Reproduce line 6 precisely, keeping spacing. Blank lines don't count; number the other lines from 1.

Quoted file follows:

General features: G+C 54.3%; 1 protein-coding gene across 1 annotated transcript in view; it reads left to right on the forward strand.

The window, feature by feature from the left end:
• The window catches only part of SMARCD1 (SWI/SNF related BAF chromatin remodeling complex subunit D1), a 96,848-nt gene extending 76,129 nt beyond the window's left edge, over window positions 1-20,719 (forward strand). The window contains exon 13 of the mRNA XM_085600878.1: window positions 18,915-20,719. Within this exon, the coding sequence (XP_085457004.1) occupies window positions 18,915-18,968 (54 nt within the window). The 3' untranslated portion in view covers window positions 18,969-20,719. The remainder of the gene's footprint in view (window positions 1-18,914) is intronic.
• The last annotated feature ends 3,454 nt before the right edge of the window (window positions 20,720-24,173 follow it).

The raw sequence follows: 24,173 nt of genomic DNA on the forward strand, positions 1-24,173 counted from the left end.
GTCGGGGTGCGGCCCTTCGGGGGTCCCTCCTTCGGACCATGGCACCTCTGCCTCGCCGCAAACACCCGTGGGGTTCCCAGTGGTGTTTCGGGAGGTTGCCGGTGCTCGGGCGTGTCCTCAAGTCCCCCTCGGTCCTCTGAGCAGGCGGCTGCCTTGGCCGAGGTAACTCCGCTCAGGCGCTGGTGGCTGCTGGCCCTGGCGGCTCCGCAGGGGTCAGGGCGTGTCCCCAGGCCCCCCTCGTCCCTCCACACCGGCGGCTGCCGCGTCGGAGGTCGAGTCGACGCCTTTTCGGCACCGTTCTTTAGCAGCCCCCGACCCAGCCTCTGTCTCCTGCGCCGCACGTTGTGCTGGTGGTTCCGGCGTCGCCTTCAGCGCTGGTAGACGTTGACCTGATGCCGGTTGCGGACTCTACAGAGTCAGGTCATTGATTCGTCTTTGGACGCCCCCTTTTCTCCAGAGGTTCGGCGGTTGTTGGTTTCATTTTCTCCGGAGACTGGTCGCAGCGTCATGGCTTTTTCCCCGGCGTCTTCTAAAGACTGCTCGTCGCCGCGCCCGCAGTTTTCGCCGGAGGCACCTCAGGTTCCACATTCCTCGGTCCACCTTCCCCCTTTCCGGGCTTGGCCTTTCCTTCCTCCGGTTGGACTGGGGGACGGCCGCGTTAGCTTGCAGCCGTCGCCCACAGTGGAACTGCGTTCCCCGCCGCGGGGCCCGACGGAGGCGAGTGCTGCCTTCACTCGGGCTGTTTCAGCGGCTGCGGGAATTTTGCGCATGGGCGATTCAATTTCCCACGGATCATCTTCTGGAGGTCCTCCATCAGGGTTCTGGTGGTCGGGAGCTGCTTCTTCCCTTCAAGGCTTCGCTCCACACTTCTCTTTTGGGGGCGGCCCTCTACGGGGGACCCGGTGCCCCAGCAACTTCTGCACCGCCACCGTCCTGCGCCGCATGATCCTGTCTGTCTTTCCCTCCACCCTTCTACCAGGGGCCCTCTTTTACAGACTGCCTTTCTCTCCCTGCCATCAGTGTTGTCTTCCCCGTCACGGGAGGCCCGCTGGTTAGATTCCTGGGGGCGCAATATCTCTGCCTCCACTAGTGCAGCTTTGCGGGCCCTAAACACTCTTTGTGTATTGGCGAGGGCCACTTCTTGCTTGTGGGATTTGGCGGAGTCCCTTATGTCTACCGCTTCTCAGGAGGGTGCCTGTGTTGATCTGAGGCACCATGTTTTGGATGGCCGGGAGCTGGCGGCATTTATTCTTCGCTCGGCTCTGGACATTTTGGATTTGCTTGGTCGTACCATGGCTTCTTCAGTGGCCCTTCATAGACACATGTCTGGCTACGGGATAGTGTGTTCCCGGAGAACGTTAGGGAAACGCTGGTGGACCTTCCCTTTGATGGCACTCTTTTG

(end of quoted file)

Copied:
GTCGGGGTGCGGCCCTTCGGGGGTCCCTCCTTCGGACCATGGCACCTCTGCCTCGCCGCAAACACCCGTGGGGTTCCCAGTGGTGTTTCGGGAGGTTGCCGGTGCTCGGGCGTGTCCTCAAGTCCCCCTCGGTCCTCTGAGCAGGCGGCTGCCTTGGCCGAGGTAACTCCGCTCAGGCGCTGGTGGCTGCTGGCCCTGGCGGCTCCGCAGGGGTCAGGGCGTGTCCCCAGGCCCCCCTCGTCCCTCCACACCGGCGGCTGCCGCGTCGGAGGTCGAGTCGACGCCTTTTCGGCACCGTTCTTTAGCAGCCCCCGACCCAGCCTCTGTCTCCTGCGCCGCACGTTGTGCTGGTGGTTCCGGCGTCGCCTTCAGCGCTGGTAGACGTTGACCTGATGCCGGTTGCGGACTCTACAGAGTCAGGTCATTGATTCGTCTTTGGACGCCCCCTTTTCTCCAGAGGTTCGGCGGTTGTTGGTTTCATTTTCTCCGGAGACTGGTCGCAGCGTCATGGCTTTTTCCCCGGCGTCTTCTAAAGACTGCTCGTCGCCGCGCCCGCAGTTTTCGCCGGAGGCACCTCAGGTTCCACATTCCTCGGTCCACCTTCCCCCTTTCCGGGCTTGGCCTTTCCTTCCTCCGGTTGGACTGGGGGACGGCCGCGTTAGCTTGCAGCCGTCGCCCACAGTGGAACTGCGTTCCCCGCCGCGGGGCCCGACGGAGGCGAGTGCTGCCTTCACTCGGGCTGTTTCAGCGGCTGCGGGAATTTTGCGCATGGGCGATTCAATTTCCCACGGATCATCTTCTGGAGGTCCTCCATCAGGGTTCTGGTGGTCGGGAGCTGCTTCTTCCCTTCAAGGCTTCGCTCCACACTTCTCTTTTGGGGGCGGCCCTCTACGGGGGACCCGGTGCCCCAGCAACTTCTGCACCGCCACCGTCCTGCGCCGCATGATCCTGTCTGTCTTTCCCTCCACCCTTCTACCAGGGGCCCTCTTTTACAGACTGCCTTTCTCTCCCTGCCATCAGTGTTGTCTTCCCCGTCACGGGAGGCCCGCTGGTTAGATTCCTGGGGGCGCAATATCTCTGCCTCCACTAGTGCAGCTTTGCGGGCCCTAAACACTCTTTGTGTATTGGCGAGGGCCACTTCTTGCTTGTGGGATTTGGCGGAGTCCCTTATGTCTACCGCTTCTCAGGAGGGTGCCTGTGTTGATCTGAGGCACCATGTTTTGGATGGCCGGGAGCTGGCGGCATTTATTCTTCGCTCGGCTCTGGACATTTTGGATTTGCTTGGTCGTACCATGGCTTCTTCAGTGGCCCTTCATAGACACATGTCTGGCTACGGGATAGTGTGTTCCCGGAGAACGTTAGGGAAACGCTGGTGGACCTTCCCTTTGATGGCACTCTTTTG